He really is running in the wrong party, isn't he?:
Former Florida Governor Jeb Bush declared Wednesday that eleven [sic] million immigrants in the country illegally should have an opportunity to stay, wading yet again into his party's contentious immigrant debate.
In tone and substance, Bush stands out among the many Republicans lining up for the GOP's next presidential primary, where conservatives who oppose an immigration overhaul often hold out-sized influence.
Which is to say, we are the majority, both in the party and, on this issue, in the country. Small wonder the AP wanted to obfuscate that little detail.
As he moves toward a presidential campaign, the brother and son of former presidents has not backed away from his defense of immigrants in the country illegally and a policy that would allow them to attain legal status under certain conditions.
"We're a nation of immigrants," Bush said at the National Christian Hispanic Leadership Conference that brought several hundred Hispanic evangelical leaders to Houston this week. "This is not the time to abandon something that makes us special and unique."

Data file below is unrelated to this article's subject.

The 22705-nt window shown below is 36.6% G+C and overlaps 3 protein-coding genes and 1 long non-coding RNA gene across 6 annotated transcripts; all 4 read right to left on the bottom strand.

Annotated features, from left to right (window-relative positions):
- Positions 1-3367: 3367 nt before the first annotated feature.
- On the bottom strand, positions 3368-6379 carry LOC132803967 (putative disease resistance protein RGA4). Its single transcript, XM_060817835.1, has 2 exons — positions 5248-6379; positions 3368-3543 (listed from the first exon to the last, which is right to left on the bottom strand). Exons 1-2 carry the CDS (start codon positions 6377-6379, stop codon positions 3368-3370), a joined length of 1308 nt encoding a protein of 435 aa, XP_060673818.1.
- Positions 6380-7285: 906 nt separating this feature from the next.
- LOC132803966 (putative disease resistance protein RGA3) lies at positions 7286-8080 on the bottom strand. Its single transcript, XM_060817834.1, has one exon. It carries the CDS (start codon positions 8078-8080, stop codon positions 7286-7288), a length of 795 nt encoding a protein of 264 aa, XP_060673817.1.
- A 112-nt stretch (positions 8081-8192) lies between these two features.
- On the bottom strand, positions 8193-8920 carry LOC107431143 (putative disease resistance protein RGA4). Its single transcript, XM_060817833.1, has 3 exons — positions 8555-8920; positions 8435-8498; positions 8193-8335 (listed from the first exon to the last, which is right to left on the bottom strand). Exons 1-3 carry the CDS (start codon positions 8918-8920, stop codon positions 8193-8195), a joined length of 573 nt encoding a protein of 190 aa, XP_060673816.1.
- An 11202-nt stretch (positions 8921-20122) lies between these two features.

A successful immigration overhaul is more than simply strengthening the border, Bush said, referring to "eleven [sic] million people that should come out from the shadows and receive earned legal status."
Sure, we're a "nation of immigrants" if you go back far enough. But here's the kicker: (1) We are, historically, a nation of LEGAL immigrants, and (2) We don't stay that way, but assimilate into the existing American culture. What Jeb is so hell-bent on excusing - i.e. what Barack Obama is already illegally, unconstitutionally, and despotically imposing - is the antithesis of that, and what the vast majority of the American people vehemently reject.
This tells us a couple of things about the would-be Bush III: (1) His marketing sense is even worse than his political timing; and accordingly, (2) he must really and truly believe this nonsense of he's so conspicuously peddling it anyway despite its being a death knell to any chance he may ever have had at the GOP nomination. It's definitely a poison pill that won't be washed down with any amount of donor money.
UPDATE: Who's leading in Iowa these days? Here's a hint: It ain't Jeb.
UPDATE II: I guess we know why Jeb was campaigning in Puerto Rico. Why he, as an ostensible Republican, should want to hand the Democrats two additional Senate seats and four or five House seats is a question he'll probably never be asked by a media that has already designated him their party's 2016 version of the Washington Generals.